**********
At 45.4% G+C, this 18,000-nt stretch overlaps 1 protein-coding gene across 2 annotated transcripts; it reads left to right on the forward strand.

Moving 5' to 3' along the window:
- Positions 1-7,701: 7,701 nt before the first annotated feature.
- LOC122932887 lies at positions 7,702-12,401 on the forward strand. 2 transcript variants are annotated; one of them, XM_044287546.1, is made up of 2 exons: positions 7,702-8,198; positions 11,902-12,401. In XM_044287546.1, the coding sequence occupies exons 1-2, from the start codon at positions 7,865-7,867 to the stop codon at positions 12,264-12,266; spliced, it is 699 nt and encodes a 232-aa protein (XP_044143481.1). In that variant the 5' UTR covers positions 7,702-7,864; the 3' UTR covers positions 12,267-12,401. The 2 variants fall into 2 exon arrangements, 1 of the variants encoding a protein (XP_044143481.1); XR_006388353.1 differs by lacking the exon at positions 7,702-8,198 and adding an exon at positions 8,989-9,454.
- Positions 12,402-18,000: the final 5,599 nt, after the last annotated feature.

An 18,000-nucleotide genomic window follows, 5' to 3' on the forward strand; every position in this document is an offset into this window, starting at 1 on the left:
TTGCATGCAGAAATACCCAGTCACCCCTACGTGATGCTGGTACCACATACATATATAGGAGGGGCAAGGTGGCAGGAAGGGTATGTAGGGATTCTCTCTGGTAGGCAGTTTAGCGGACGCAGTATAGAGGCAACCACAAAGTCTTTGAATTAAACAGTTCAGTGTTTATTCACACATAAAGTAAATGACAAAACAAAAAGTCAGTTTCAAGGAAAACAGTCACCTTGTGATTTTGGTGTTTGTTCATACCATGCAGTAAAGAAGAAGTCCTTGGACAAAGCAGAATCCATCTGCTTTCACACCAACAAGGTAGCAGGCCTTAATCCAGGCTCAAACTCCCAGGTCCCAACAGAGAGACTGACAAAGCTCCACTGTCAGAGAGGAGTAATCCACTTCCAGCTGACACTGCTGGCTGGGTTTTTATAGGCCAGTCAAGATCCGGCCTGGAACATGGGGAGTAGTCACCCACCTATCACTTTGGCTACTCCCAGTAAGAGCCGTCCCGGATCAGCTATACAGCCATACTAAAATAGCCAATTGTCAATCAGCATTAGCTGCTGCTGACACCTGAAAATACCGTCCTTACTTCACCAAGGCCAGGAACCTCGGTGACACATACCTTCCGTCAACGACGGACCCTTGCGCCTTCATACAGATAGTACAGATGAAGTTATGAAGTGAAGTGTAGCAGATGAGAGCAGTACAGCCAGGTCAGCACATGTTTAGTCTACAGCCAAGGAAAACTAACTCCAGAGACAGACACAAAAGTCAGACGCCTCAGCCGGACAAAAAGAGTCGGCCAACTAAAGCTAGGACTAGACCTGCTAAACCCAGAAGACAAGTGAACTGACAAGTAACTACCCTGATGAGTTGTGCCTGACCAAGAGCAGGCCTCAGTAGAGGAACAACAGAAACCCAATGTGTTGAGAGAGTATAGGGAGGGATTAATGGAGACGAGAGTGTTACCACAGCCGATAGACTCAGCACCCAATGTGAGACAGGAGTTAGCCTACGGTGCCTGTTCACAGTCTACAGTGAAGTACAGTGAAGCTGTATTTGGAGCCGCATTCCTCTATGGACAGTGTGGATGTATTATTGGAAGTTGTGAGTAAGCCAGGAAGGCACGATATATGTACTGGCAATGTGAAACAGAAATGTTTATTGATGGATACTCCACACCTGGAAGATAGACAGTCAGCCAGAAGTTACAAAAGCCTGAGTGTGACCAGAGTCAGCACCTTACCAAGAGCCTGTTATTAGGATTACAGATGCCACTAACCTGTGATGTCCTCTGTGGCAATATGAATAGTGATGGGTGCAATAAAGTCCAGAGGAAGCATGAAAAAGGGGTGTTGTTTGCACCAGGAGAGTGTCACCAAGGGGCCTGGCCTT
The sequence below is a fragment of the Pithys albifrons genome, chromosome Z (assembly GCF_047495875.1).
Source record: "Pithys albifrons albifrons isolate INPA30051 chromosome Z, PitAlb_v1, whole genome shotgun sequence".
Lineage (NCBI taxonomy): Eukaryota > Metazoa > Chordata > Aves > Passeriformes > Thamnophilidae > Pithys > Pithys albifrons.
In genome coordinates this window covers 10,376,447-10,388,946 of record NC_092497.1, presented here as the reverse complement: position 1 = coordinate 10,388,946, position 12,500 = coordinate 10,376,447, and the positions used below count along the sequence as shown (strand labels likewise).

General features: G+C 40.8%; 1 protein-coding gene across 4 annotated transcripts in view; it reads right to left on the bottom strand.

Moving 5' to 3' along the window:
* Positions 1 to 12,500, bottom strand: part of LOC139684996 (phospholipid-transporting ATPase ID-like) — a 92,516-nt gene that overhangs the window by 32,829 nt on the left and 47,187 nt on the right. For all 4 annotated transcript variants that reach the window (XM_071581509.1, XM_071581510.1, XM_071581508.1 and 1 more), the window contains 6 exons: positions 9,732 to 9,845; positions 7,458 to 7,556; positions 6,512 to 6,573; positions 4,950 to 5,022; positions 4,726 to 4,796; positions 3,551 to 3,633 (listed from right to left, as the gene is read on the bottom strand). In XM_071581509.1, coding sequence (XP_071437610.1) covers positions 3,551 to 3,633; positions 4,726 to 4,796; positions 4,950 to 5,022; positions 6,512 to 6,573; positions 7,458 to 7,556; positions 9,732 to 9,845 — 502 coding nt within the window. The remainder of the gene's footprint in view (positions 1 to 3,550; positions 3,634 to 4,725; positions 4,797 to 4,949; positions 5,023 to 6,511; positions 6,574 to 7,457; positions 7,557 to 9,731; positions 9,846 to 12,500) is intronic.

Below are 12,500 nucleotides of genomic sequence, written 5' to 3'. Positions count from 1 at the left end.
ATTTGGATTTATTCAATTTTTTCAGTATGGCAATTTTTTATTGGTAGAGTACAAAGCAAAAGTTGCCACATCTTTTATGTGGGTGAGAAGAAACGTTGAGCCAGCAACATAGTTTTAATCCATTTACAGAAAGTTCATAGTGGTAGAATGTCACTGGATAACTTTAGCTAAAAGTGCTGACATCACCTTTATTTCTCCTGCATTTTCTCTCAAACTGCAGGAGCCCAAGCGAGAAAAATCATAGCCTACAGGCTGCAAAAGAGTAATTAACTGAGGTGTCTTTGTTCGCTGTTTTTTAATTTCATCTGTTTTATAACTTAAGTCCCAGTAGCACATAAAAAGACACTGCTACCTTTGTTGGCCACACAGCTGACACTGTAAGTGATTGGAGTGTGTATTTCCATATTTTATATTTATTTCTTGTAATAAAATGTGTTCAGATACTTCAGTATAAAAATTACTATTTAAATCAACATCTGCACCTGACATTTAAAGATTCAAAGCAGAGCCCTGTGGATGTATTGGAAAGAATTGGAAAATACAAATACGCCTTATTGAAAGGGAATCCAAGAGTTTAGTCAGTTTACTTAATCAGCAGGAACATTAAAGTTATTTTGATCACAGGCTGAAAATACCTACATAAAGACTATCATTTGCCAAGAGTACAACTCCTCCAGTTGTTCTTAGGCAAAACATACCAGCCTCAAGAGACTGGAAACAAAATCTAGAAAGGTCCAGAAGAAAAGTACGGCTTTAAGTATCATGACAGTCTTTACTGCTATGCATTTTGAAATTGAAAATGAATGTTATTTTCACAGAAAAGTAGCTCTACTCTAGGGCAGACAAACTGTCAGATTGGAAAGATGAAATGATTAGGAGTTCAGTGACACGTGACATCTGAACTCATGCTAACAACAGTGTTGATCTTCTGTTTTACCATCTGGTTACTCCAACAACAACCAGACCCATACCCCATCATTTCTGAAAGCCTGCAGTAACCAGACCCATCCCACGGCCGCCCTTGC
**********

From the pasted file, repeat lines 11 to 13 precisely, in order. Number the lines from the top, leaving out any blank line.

In genome coordinates this window covers 10,376,447-10,388,946 of record NC_092497.1, presented here as the reverse complement: position 1 = coordinate 10,388,946, position 12,500 = coordinate 10,376,447, and the positions used below count along the sequence as shown (strand labels likewise).

General features: G+C 40.8%; 1 protein-coding gene across 4 annotated transcripts in view; it reads right to left on the bottom strand.

Moving 5' to 3' along the window: